Error Reporting in Rails Applications

This guide introduces ways to manage exceptions that occur in Ruby on Rails applications.

After reading this guide, you will know:

1 Error Reporting

The Rails error reporter provides a standard way to collect exceptions that occur in your application and report them to your preferred service or location.

The error reporter aims to replace boilerplate error-handling code like this:

rescue SomethingIsBroken => error

with a consistent interface:

Rails.error.handle(SomethingIsBroken) do

Rails wraps all executions (such as HTTP requests, jobs, and rails runner invocations) in the error reporter, so any unhandled errors raised in your app will automatically be reported to your error-reporting service via their subscribers.

This means that third-party error-reporting libraries no longer need to insert a Rack middleware or do any monkey-patching to capture unhandled exceptions. Libraries that use ActiveSupport can also use this to non-intrusively report warnings that would previously have been lost in logs.

Using the Rails' error reporter is not required. All other means of capturing errors still work.

1.1 Subscribing to the Reporter

To use the error reporter, you need a subscriber. A subscriber is any object with a report method. When an error occurs in your application or is manually reported, the Rails error reporter will call this method with the error object and some options.

Some error-reporting libraries, such as Sentry's and Honeybadger's, automatically register a subscriber for you. Consult your provider's documentation for more details.

You may also create a custom subscriber. For example:

# config/initializers/error_subscriber.rb
class ErrorSubscriber
  def report(error, handled:, severity:, context:, source: nil)
    MyErrorReportingService.report_error(error, context: context, handled: handled, level: severity)

After defining the subscriber class, register it by calling Rails.error.subscribe method:


You can register as many subscribers as you wish. Rails will call them in turn, in the order in which they were registered.

The Rails error-reporter will always call registered subscribers, regardless of your environment. However, many error-reporting services only report errors in production by default. You should configure and test your setup across environments as needed.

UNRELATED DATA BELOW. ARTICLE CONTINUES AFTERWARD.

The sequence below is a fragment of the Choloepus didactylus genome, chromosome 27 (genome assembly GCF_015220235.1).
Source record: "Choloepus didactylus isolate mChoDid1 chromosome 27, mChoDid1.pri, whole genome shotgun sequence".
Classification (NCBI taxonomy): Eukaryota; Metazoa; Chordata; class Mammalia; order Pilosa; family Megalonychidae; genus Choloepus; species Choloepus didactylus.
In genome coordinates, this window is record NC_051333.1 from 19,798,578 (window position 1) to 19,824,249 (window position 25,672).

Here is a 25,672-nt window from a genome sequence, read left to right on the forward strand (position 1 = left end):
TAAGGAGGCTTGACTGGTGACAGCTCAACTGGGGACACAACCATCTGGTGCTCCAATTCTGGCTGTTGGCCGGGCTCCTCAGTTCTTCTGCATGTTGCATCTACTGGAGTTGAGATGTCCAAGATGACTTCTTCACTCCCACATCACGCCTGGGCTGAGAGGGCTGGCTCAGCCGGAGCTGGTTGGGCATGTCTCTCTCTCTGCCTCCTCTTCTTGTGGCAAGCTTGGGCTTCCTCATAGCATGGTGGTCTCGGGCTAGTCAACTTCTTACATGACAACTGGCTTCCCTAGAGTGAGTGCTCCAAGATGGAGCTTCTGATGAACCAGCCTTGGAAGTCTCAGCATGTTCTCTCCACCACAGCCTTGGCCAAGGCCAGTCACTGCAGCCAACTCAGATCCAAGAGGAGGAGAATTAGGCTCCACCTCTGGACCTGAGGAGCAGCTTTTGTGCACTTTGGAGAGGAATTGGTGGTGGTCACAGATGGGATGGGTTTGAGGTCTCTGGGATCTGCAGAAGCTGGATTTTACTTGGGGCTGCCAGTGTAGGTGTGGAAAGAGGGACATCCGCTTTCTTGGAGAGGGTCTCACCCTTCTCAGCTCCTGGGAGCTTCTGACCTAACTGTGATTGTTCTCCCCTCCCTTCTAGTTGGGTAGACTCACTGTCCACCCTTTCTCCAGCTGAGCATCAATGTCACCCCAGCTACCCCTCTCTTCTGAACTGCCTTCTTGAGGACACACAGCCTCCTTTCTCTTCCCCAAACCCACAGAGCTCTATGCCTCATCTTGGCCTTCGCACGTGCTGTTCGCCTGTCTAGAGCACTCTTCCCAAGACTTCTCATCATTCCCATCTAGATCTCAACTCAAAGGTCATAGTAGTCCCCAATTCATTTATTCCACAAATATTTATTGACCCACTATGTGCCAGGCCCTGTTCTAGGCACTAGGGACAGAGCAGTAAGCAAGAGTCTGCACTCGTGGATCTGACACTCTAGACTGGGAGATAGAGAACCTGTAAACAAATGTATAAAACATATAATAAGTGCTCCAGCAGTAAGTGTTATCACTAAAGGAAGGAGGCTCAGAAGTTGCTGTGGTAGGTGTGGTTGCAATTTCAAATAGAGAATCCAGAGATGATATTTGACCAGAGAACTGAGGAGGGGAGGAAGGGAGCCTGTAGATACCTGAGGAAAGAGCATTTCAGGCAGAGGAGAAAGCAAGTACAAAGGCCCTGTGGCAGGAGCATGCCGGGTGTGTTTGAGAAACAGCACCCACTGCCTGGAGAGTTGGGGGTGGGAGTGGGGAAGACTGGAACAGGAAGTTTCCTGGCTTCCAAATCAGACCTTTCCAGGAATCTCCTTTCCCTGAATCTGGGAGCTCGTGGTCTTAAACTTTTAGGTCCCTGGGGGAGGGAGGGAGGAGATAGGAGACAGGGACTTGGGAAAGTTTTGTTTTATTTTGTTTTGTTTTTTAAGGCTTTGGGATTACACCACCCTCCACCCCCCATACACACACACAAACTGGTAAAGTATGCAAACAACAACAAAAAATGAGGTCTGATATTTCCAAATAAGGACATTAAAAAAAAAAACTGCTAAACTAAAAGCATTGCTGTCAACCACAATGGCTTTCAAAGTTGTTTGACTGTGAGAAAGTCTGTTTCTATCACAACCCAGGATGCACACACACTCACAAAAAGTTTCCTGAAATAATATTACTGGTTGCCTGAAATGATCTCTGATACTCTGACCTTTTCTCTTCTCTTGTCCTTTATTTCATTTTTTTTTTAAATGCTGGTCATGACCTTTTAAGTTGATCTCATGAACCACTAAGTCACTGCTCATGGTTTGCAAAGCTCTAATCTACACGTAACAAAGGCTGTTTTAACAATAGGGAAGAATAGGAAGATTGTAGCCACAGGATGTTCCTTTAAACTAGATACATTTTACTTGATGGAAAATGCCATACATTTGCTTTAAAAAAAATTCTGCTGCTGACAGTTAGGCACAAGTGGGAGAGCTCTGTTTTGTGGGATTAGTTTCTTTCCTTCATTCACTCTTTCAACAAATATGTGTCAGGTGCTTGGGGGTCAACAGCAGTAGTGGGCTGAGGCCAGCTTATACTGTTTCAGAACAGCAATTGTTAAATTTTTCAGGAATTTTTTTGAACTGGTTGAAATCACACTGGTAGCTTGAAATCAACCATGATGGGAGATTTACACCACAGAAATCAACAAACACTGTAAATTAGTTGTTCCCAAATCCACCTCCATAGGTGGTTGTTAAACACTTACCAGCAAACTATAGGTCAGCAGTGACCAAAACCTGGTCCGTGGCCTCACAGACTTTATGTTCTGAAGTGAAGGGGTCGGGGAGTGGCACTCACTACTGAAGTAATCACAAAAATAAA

1.2 Using the Error Reporter

There are three ways you can use the error reporter:

1.2.1 Reporting and Swallowing Errors

Rails.error.handle will report any error raised within the block. It will then swallow the error, and the rest of your code outside the block will continue as normal.

result = Rails.error.handle do
  1 + '1' # raises TypeError
result # => nil
1 + 1 # This will be executed

If no error is raised in the block, Rails.error.handle will return the result of the block, otherwise it will return nil. You can override this by providing a fallback:

user = Rails.error.handle(fallback: -> { User.anonymous }) do

1.2.2 Reporting and Re-raising Errors

Rails.error.record will report errors to all registered subscribers and then re-raise the error, meaning that the rest of your code won't execute.

Rails.error.record do
  1 + '1' # raises TypeError
1 + 1 # This won't be executed

If no error is raised in the block, Rails.error.record will return the result of the block.

1.2.3 Manually Reporting Errors

You can also manually report errors by calling

  # code
rescue StandardError => e

Any options you pass will be passed on the error subscribers.

1.3 Error-reporting Options

All 3 reporting APIs (#handle, #record, and #report) support the following options, which are then passed along to all registered subscribers:

  • handled: a Boolean to indicate if the error was handled. This is set to true by default. #record sets this to false.
  • severity: a Symbol describing the severity of the error. Expected values are: :error, :warning, and :info. #handle sets this to :warning, while #record sets it to :error.
  • context: a Hash to provide more context about the error, like request or user details
  • source: a String about the source of the error. The default source is "application". Errors reported by internal libraries may set other sources; the Redis cache library may use "redis_cache_store.active_support", for instance. Your subscriber can use the source to ignore errors you aren't interested in.
Rails.error.handle(context: { user_id: }, severity: :info) do
  # ...

1.4 Filtering by Error Classes

With Rails.error.handle and Rails.error.record, you can also choose to only report errors of certain classes. For example:

Rails.error.handle(IOError) do
  1 + '1' # raises TypeError
1 + 1 # TypeErrors are not IOErrors, so this will *not* be executed

Here, the TypeError will not be captured by the Rails error reporter. Only instances of IOError and its descendants will be reported. Any other errors will be raised as normal.

1.5 Setting Context Globally

In addition to setting context through the context option, you can use the #set_context API. For example:

Rails.error.set_context(section: "checkout", user_id:

Any context set this way will be merged with the context option

Rails.error.set_context(a: 1)
Rails.error.handle(context: { b: 2 }) { raise }
# The reported context will be: {:a=>1, :b=>2}
Rails.error.handle(context: { b: 3 }) { raise }
# The reported context will be: {:a=>1, :b=>3}

1.6 For Libraries

Error-reporting libraries can register their subscribers in a Railtie:

module MySdk
  class Railtie < ::Rails::Railtie
    initializer "my_sdk.error_subscribe" do

If you register an error subscriber, but still have other error mechanisms like a Rack middleware, you may end up with errors reported multiple times. You should either remove your other mechanisms or adjust your report functionality so it skips reporting an exception it has seen before.


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